Asking for help is one thing; but expecting it for free is quite another. Now before I begin, I want to tell my friends that no, I am not talking about you!
Sometimes although we are well aware that are friends are great at what they do, we forget that their talent is their bread and butter – in other words everyone else has to pay, why wouldn’t you? And if you make your friend feel bad for charging you then shame on you! I would love to help all my friends but if I did just for kindness I would starve – and more importantly so would the pups! And my dogs like to eat.
If you are asking your friend for a favor assume that you will pay a fee for their services, it is only right and respectful to them. By assuming it is free you are actually showing a great deal of disrespect to your friend. In essence you are telling them that you do not feel what they do has value but you are more than willing to take advantage of their expertise.
Second, if the money is a bit tight for you, be honest and tell your friend that. Do not use it as an excuse to want something for free, rather ask if it would be possible to work out a payment plan.
And lastly, do not, I repeat, NOT try to wiggle your way into a freebie. If your friend is an accountant and you ask a simple question, fine. But to ask them to take a look at your return just to look at one item, then keep coming back until you have had them review the whole darn thing – that’s sneaky. And what kind of up-front honest friend are you?
Another option is to see if your friend would be willing to barter. I see no problem in that at all and it could be a win-win. You have something to offer that you would expect people to pay you for so offering value in exchange for value could be just the ticket for both of you.
I had a workshop attendee do this once, he emailed me for a review of his resume. This is fine, I offer this to everyone at no charge. Then he emailed me after he worked on his opening statement to get my thoughts on that revision. Then there was an email about one position, then bullet points, then another position, then formatting… He said he was just asking a question. No, buddy, you were asking a lot but stringing them out. My hair may be blond but do not assume. And it is not naturally blond anyway.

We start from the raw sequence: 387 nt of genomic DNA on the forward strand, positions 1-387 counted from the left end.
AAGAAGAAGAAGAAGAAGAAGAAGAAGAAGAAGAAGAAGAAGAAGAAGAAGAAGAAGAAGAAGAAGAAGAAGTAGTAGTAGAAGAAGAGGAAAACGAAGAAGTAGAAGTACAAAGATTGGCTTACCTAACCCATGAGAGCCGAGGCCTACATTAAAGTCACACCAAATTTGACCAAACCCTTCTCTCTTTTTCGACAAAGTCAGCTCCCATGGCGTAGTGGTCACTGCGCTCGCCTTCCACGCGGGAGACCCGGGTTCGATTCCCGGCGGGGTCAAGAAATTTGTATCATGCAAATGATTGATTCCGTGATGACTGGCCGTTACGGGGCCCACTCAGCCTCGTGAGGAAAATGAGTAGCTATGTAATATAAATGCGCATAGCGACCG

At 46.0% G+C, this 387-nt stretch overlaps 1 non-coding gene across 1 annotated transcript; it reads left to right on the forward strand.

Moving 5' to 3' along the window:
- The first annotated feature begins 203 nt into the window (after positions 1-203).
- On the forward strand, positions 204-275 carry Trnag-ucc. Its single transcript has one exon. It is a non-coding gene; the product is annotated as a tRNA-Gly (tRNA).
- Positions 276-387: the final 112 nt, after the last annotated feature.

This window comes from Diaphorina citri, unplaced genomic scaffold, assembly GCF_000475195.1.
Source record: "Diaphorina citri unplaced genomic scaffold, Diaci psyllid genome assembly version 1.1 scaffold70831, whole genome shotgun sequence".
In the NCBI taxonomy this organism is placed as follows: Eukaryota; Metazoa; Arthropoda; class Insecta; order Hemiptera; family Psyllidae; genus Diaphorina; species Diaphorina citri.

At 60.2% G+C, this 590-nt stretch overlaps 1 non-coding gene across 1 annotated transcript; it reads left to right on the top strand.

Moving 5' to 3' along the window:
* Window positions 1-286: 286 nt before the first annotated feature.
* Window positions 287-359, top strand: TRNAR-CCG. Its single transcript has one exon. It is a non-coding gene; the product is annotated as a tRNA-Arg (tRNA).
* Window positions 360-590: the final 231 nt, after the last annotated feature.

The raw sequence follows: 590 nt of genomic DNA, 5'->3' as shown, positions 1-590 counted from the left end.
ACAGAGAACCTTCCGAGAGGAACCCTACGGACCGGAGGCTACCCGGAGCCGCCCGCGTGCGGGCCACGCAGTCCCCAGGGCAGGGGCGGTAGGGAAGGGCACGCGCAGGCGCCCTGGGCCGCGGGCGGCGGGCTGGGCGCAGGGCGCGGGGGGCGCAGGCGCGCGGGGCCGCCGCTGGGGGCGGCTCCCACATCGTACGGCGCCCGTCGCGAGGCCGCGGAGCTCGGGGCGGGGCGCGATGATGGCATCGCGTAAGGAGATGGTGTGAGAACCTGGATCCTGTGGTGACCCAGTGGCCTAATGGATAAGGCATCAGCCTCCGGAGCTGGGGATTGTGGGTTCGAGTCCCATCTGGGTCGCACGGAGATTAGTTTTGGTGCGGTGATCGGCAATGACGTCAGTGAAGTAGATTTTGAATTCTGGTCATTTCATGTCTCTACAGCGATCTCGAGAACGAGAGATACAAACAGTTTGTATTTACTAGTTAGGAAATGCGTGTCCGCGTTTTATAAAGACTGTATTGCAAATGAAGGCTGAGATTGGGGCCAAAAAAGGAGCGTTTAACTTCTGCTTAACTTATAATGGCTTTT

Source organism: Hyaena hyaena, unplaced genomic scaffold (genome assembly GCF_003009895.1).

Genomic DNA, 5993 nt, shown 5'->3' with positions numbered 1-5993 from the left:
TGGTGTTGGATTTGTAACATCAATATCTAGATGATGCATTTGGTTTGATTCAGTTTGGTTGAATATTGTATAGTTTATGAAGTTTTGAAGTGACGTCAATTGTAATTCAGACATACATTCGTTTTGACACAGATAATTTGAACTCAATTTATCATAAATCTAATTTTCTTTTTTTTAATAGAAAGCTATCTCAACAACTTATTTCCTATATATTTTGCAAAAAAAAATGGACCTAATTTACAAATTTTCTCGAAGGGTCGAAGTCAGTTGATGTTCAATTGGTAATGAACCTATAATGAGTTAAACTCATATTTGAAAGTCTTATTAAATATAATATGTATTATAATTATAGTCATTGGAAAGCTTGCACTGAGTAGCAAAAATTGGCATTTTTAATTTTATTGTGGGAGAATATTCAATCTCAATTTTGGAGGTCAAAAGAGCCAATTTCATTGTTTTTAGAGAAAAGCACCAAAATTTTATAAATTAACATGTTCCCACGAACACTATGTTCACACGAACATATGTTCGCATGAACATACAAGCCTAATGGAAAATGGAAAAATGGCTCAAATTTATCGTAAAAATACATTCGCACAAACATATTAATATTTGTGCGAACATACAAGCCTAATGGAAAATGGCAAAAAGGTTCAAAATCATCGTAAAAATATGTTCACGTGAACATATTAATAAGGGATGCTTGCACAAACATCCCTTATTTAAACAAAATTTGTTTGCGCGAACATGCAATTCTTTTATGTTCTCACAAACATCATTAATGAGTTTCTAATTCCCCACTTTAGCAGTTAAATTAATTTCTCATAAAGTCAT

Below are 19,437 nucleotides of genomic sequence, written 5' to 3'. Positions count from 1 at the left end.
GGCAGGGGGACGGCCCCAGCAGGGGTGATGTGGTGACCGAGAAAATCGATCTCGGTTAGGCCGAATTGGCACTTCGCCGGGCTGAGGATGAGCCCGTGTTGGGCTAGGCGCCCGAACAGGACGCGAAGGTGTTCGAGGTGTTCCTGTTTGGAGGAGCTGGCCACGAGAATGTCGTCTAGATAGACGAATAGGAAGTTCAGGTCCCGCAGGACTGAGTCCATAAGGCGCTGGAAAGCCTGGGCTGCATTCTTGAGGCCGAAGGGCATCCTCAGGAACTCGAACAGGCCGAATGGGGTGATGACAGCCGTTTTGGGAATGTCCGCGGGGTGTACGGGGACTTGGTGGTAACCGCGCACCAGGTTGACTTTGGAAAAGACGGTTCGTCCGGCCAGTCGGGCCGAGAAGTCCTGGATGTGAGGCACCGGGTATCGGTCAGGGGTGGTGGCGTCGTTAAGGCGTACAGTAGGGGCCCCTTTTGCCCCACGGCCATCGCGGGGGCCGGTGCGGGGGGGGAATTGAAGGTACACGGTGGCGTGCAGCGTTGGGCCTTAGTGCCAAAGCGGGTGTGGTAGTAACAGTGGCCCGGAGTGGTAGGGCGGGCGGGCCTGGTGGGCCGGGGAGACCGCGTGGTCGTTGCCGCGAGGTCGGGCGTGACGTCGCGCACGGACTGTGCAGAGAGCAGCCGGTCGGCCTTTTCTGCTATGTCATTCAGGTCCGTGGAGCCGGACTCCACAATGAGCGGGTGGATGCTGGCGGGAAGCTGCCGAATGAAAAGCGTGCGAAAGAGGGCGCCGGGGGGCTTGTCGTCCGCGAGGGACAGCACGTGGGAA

You are not a friend if you try to make them feel bad for charging a fee or making a comment about how much their fee is, as though you are offended they charge so much. First of all, if you didn’t think they had expertise then you would not have asked them. Secondly, who the heck are you to determine that they are not worth that fee?
I don’t apologize for my fee, I am worth it. I have had people tell me that they could get a resume online for a fraction of my fee. My advice: then go do it. Don’t think you are going to shame me in lowering my fee because you have price shopped.
And for those that are being requested by friends to do things for free and feel bad about charging – knock it off. If your friends make you feel bad about it then how great of a friend are they? I do not have friends based upon what they can do for me nor do I want to be someone’s friend just for the fact of what I can do for them. I respect myself and my friends much more than that.
Sometimes we unintentionally put our friends in an awkward position by asking for free help. It is not intentional, we just have a brain fade. If you have done so, just go back to your friend and apologize in case they thought you were trying to free-load. Hopefully we can be a little more mindful when asking for help and not unintentionally disrespect our friends. They are too important as is your friendship.
Lisa K. McDonald, CPRW
Career Polish, Inc.